One might not think it, but North Korea and Israel have quite a lot in common. For one, neither is a signatory to the Nuclear Non-Proliferation Treaty (NPT), yet both maintain nuclear arsenals, often overtly and covertly threatening their use to further their foreign policy objectives. Moreover, both states are perhaps justifiably paranoid about their neighboring countries.
They are also both regional exceptions — Israel a predominantly Jewish state in a Muslim, Arab region, North Korea an ostensibly pro-China communist state surrounded by pro-Western capitalist proximates.
There, the similarities largely end, and the two countries have had little interaction over the course of their concurrent histories (both states were founded in 1948).
The 1992-1994 negotiations are of course an exception. Supporters of the effort believe Israel could have forged ties with North Korea and aided the "rogue" nation's rapprochement with the West — detractors dismiss the idea as foolish fantasy.
While Israel recognized China in 1950, it had never established relations with North Korea. Perhaps as a result, perhaps unrelatedly, the latter provided Libya, Iran, Syria and other countries in the region hostile to Israel with advanced missile technology.
Tensions between the two countries remained frosty at best, and outright hostile at worst, until the early 1990s.
The severe economic crisis that befell North Korea at that time, and the terminal illness of founder and President Kim Il-sung, opened up doors on both sides for potential conciliation.
Efforts began in earnest September 1992, when Eytan Bentsur, the then-Foreign Ministry's deputy director-general, proposed to Pyongyang that Israel would purchase a defunct gold mine in North Korea in exchange for the country freezing or limiting its arms deals with Iran.
The offer was top secret — not even the head of the Foreign Ministry's Asia department was informed.
On November 1, 1992, five Israelis, including Bentsur, and two geologists flew to Pyongyang to assess the mine. They received a fairly warm welcome upon arrival, staying for several days in the government's official guesthouse, being flown around the country in Il-sung's private helicopter and entertained grandly. A meeting with Kim's son-in-law, responsible for the country's arms exports, was set up.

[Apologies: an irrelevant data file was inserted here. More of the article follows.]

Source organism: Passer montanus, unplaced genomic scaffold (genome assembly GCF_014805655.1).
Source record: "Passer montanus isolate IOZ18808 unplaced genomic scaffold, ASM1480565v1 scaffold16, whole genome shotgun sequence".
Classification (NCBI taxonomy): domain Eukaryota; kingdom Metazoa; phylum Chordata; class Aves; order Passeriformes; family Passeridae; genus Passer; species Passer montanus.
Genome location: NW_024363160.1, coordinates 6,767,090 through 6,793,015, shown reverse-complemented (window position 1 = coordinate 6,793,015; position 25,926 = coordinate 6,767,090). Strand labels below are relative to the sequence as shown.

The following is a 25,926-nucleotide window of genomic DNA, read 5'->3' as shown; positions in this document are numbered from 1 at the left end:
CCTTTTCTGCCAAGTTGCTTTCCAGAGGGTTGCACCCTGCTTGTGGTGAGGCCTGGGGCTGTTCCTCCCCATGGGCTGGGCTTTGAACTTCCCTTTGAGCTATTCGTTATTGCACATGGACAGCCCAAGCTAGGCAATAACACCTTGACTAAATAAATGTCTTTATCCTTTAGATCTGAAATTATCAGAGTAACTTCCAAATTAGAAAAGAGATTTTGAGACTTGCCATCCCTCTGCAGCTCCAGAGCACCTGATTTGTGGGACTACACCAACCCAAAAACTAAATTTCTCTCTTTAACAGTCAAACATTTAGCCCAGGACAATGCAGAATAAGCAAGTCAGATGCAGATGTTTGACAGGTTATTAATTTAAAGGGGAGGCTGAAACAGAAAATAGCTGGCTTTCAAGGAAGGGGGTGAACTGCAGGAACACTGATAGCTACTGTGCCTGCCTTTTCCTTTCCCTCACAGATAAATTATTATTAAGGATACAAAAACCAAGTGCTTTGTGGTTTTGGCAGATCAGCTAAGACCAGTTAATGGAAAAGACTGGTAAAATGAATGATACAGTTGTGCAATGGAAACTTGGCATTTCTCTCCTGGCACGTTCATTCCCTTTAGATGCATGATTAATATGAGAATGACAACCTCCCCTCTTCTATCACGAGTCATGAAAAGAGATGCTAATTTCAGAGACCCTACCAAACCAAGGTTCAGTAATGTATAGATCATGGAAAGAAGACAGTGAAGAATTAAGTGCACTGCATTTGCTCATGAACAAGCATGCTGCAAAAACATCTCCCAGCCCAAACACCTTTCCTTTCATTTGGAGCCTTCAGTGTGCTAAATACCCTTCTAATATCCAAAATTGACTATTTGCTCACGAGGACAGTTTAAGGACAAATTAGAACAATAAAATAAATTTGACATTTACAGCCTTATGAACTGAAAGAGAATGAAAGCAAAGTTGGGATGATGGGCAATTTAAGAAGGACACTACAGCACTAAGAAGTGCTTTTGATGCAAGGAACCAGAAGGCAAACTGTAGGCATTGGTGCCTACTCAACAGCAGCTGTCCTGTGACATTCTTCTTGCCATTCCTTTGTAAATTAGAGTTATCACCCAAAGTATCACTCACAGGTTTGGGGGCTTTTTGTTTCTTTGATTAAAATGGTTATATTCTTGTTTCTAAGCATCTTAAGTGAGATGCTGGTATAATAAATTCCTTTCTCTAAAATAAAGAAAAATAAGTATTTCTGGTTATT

What Bentsur et al didn't know was they weren't the only Israelis in Pyongyang at that time. A second delegation, headed by Mossad chief Efraim Halevy, was also visiting the capital.
Perhaps predictably, it's unknown what Mossad's representatives did during their trip — conversely, the Foreign Ministry contingent was taken to the Unsan gold mine. Bentsur and colleagues were certain North Korea was genuinely open to rapprochement at the time, a view he holds to this day — and government representatives did express a willingness to allow Israel to open a diplomatic mission in Pyongyang, and host an official visit from President Shimon Peres.
For their part, Israeli representatives made clear any relationship between the two was contingent on arms exports to the Middle East ceasing.
In the initial weeks after the trip, there was much optimism that a deal could be struck, and Pyongyang seemed genuinely interested in warming relations with the US and other Western powers.
However, Mossad chief Halevy quickly concluded the regime was going to continue selling missiles to Israel's enemies, a deal was improbable, and it would be advisable to jettison their ambitions.
Nonetheless, in January 1993, North Korea invited Peres and Bentsur to Pyongyang, but Prime Minister Yitzak Rabin, who agreed with Havely, refused.
Those who believe a deal could've been struck are adamant Mossad played the key role in derailing negotiations. Bentsur suggests the agency lobbied the CIA into pressuring US Secretary of State Warren Christopher to call for a halt to all talks.
Others are more circumspect. In an interview with local media, Moshe Yegar, the then-Foreign Ministry's Asia chief, said the "ugly" episode was a "fiasco from every angle" and "nonsense of the first order." He believes there was "absolutely no way" Israel could have ever gotten Pyongyang to play ball.
There is by definition no way of knowing what could and would have come of the mission, but the prospect of more constructive relations between North Korea and the West seems positively inane from a contemporary perspective, given US President Donald Trump has said there was a chance of a "major, major conflict" between the two countries, and Pyongyang would be met with "fire and fury like the world has never seen" if such a conflict came to pass.